$\mathsf{\mu}$m CMOS process and validated using post-layout simulations.

## 3. Simulation Result

The circuit was simulated with post-layout extraction. This captures the RC parasitic effects in addition to any coupling capacitance. The current gain for wide dynamic range input current and the noise performance are simulated. By controlling the digital codes, the current gain can be programmed to be 1000×, 100×, 10×, and 1× as in

Figure 14. The proposed switch connections enable the flat current gain in various current gain settings.

With high current pre-amplification, the input-referred current noise at the input is given by Equation (

5). Note that the noise from the integration stage has been attenuated by the current-amplification gain. The feedback transistors and the input stage amplifier dominate the input reference current noise contribution.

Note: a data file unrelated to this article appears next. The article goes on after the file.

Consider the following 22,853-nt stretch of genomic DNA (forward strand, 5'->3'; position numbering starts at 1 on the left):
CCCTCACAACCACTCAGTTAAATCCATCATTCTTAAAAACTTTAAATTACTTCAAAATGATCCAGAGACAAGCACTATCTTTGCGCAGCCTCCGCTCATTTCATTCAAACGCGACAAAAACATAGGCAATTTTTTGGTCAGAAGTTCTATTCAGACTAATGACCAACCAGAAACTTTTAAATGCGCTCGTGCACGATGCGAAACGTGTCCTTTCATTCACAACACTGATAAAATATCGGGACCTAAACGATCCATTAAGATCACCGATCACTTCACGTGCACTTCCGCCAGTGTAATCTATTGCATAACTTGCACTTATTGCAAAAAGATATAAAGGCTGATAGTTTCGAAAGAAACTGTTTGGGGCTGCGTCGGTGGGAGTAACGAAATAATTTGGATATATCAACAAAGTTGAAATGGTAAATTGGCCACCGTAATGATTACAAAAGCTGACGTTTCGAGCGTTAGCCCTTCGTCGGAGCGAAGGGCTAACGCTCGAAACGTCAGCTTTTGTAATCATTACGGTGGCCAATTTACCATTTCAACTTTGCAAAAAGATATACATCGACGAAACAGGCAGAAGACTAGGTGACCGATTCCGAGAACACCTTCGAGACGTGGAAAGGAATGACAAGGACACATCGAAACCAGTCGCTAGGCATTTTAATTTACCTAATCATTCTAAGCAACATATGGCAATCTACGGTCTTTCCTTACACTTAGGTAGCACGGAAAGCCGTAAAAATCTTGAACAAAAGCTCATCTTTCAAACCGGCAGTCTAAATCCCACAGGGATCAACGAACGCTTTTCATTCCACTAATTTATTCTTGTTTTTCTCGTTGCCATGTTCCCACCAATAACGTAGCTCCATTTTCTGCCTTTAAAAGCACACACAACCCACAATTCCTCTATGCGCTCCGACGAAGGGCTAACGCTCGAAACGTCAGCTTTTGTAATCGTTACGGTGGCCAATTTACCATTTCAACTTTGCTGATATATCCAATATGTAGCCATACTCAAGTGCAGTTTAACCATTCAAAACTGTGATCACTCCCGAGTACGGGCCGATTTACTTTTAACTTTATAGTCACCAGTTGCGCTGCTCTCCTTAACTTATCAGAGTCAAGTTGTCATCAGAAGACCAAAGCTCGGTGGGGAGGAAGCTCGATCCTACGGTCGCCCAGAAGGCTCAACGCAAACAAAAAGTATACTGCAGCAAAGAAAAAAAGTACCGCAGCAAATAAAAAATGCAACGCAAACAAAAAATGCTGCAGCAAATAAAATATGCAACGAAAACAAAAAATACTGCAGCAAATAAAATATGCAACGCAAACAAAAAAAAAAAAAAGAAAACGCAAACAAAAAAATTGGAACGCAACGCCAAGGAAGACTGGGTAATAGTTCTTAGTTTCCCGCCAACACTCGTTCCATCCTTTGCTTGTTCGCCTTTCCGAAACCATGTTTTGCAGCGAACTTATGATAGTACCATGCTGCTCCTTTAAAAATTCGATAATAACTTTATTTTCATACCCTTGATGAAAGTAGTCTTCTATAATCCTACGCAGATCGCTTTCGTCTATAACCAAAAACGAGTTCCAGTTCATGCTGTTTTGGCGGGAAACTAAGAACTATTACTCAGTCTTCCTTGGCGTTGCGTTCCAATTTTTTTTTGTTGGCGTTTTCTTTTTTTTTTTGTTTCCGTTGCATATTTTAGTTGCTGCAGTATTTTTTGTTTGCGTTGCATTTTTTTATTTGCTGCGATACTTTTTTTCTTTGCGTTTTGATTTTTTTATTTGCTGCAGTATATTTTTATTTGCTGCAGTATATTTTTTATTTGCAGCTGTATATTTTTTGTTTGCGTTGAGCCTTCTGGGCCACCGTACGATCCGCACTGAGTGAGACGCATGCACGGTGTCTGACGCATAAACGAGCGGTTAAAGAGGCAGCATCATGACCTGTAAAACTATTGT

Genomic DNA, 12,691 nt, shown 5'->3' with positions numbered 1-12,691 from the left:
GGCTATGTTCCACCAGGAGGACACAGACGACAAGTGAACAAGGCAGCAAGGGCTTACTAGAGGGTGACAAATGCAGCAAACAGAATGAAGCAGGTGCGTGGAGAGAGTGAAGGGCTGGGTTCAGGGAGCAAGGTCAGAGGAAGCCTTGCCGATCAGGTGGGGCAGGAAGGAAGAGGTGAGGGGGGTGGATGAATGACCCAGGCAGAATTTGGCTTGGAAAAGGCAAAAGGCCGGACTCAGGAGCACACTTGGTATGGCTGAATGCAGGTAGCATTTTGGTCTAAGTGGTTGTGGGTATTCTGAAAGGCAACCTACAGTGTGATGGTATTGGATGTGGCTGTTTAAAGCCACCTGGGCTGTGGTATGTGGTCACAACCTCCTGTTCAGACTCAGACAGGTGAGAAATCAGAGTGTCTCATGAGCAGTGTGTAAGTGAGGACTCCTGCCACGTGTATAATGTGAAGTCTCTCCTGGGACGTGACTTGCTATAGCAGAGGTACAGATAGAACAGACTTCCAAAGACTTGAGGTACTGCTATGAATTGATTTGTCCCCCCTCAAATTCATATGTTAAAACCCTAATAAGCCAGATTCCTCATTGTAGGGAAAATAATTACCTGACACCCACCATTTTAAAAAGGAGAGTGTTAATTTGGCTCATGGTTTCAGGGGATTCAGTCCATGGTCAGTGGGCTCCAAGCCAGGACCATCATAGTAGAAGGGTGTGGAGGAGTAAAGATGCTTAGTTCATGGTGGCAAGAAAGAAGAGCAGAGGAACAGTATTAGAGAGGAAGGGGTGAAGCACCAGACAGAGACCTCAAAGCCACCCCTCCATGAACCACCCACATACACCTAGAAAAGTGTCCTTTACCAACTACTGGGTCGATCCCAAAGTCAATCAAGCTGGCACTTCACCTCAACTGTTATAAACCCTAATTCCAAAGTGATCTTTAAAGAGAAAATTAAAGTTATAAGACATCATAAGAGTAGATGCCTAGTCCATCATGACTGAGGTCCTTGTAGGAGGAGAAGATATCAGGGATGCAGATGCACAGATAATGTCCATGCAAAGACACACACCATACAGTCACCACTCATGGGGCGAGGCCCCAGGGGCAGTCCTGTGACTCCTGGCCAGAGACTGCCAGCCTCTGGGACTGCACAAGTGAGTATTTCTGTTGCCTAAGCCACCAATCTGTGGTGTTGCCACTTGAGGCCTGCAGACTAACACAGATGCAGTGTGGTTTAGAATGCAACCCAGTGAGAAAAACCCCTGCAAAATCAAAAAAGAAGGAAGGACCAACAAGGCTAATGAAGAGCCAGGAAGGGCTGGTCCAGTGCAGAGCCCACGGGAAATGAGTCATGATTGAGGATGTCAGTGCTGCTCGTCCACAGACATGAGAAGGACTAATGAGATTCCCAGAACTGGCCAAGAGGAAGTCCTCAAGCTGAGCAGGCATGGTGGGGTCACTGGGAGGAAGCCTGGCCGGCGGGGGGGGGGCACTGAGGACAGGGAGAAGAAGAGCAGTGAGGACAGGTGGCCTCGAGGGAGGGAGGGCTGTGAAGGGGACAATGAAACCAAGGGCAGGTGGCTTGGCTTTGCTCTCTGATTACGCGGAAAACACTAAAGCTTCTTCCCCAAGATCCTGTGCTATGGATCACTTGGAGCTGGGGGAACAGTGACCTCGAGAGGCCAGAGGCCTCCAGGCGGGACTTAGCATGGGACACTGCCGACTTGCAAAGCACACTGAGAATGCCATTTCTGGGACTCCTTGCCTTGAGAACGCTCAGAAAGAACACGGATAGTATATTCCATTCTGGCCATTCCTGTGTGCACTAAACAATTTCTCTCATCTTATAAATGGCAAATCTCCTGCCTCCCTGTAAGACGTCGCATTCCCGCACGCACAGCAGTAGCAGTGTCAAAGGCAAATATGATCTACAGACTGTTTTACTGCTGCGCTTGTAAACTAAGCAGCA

$q{I}_{in}$ is the shot noise from

${M}_{P\left(N\right)1}$ in

Figure 8 operating in the subthreshold region. The voltage noise

${e}_{n}^{2}$ from the op-amp over the input capacitance

${C}_{in}$ sets the minimal noise of the circuit when the input current

${I}_{in}$ is small.

The equivalent input voltage noise from the front-end amplifier is shown in Equation (

6). The pre-amplification stage from

Figure 10 has a dominant noise contribution.

k is Boltzmann constant, and

K is a process related constant which influences the flicker noise.

The noise density and integrated noise simulation are shown in

Figure 15 and

Figure 16, respectively.